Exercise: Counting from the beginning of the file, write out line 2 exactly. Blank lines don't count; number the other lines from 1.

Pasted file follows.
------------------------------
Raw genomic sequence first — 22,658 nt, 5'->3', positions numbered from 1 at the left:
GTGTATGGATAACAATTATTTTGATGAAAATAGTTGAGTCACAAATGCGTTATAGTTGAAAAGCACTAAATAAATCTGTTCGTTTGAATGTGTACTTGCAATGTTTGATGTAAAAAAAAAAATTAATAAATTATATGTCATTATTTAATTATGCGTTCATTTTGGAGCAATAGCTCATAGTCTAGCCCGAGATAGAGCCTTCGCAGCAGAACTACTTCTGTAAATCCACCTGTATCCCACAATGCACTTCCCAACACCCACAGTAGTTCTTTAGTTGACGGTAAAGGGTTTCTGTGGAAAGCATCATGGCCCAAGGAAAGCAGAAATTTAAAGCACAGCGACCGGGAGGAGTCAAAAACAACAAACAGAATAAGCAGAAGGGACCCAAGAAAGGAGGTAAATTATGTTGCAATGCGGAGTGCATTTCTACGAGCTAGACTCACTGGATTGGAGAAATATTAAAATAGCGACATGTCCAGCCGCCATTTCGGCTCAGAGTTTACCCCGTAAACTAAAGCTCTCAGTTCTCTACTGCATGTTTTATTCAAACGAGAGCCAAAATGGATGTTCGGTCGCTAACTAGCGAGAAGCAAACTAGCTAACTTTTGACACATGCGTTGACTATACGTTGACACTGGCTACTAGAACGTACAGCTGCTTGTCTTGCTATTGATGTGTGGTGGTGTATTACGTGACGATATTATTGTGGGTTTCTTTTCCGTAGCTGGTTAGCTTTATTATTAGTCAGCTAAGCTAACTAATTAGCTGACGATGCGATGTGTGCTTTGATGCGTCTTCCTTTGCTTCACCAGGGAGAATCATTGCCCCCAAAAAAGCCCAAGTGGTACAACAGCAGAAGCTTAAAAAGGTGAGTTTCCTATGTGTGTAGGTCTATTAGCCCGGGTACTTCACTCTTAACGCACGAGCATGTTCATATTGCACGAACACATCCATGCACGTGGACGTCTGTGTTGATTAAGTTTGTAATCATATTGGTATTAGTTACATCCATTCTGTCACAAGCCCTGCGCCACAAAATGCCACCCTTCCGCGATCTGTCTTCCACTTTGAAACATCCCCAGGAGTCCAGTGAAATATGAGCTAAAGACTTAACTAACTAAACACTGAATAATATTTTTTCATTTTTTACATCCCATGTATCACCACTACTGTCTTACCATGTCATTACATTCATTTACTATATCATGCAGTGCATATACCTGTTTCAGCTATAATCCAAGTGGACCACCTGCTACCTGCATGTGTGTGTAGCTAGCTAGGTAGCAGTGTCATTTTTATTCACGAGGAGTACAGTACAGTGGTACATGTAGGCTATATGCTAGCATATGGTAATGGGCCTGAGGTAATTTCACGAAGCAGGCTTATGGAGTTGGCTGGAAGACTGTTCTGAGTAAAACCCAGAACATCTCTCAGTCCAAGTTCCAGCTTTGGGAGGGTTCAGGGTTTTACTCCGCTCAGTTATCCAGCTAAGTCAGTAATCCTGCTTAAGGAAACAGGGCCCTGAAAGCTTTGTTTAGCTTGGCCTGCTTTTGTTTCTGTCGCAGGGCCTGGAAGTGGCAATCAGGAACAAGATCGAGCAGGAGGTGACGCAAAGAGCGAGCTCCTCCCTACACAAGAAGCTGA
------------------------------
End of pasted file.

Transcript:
GTGTATGGATAACAATTATTTTGATGAAAATAGTTGAGTCACAAATGCGTTATAGTTGAAAAGCACTAAATAAATCTGTTCGTTTGAATGTGTACTTGCAATGTTTGATGTAAAAAAAAAAATTAATAAATTATATGTCATTATTTAATTATGCGTTCATTTTGGAGCAATAGCTCATAGTCTAGCCCGAGATAGAGCCTTCGCAGCAGAACTACTTCTGTAAATCCACCTGTATCCCACAATGCACTTCCCAACACCCACAGTAGTTCTTTAGTTGACGGTAAAGGGTTTCTGTGGAAAGCATCATGGCCCAAGGAAAGCAGAAATTTAAAGCACAGCGACCGGGAGGAGTCAAAAACAACAAACAGAATAAGCAGAAGGGACCCAAGAAAGGAGGTAAATTATGTTGCAATGCGGAGTGCATTTCTACGAGCTAGACTCACTGGATTGGAGAAATATTAAAATAGCGACATGTCCAGCCGCCATTTCGGCTCAGAGTTTACCCCGTAAACTAAAGCTCTCAGTTCTCTACTGCATGTTTTATTCAAACGAGAGCCAAAATGGATGTTCGGTCGCTAACTAGCGAGAAGCAAACTAGCTAACTTTTGACACATGCGTTGACTATACGTTGACACTGGCTACTAGAACGTACAGCTGCTTGTCTTGCTATTGATGTGTGGTGGTGTATTACGTGACGATATTATTGTGGGTTTCTTTTCCGTAGCTGGTTAGCTTTATTATTAGTCAGCTAAGCTAACTAATTAGCTGACGATGCGATGTGTGCTTTGATGCGTCTTCCTTTGCTTCACCAGGGAGAATCATTGCCCCCAAAAAAGCCCAAGTGGTACAACAGCAGAAGCTTAAAAAGGTGAGTTTCCTATGTGTGTAGGTCTATTAGCCCGGGTACTTCACTCTTAACGCACGAGCATGTTCATATTGCACGAACACATCCATGCACGTGGACGTCTGTGTTGATTAAGTTTGTAATCATATTGGTATTAGTTACATCCATTCTGTCACAAGCCCTGCGCCACAAAATGCCACCCTTCCGCGATCTGTCTTCCACTTTGAAACATCCCCAGGAGTCCAGTGAAATATGAGCTAAAGACTTAACTAACTAAACACTGAATAATATTTTTTCATTTTTTACATCCCATGTATCACCACTACTGTCTTACCATGTCATTACATTCATTTACTATATCATGCAGTGCATATACCTGTTTCAGCTATAATCCAAGTGGACCACCTGCTACCTGCATGTGTGTGTAGCTAGCTAGGTAGCAGTGTCATTTTTATTCACGAGGAGTACAGTACAGTGGTACATGTAGGCTATATGCTAGCATATGGTAATGGGCCTGAGGTAATTTCACGAAGCAGGCTTATGGAGTTGGCTGGAAGACTGTTCTGAGTAAAACCCAGAACATCTCTCAGTCCAAGTTCCAGCTTTGGGAGGGTTCAGGGTTTTACTCCGCTCAGTTATCCAGCTAAGTCAGTAATCCTGCTTAAGGAAACAGGGCCCTGAAAGCTTTGTTTAGCTTGGCCTGCTTTTGTTTCTGTCGCAGGGCCTGGAAGTGGCAATCAGGAACAAGATCGAGCAGGAGGTGACGCAAAGAGCGAGCTCCTCCCTACACAAGAAGCTGA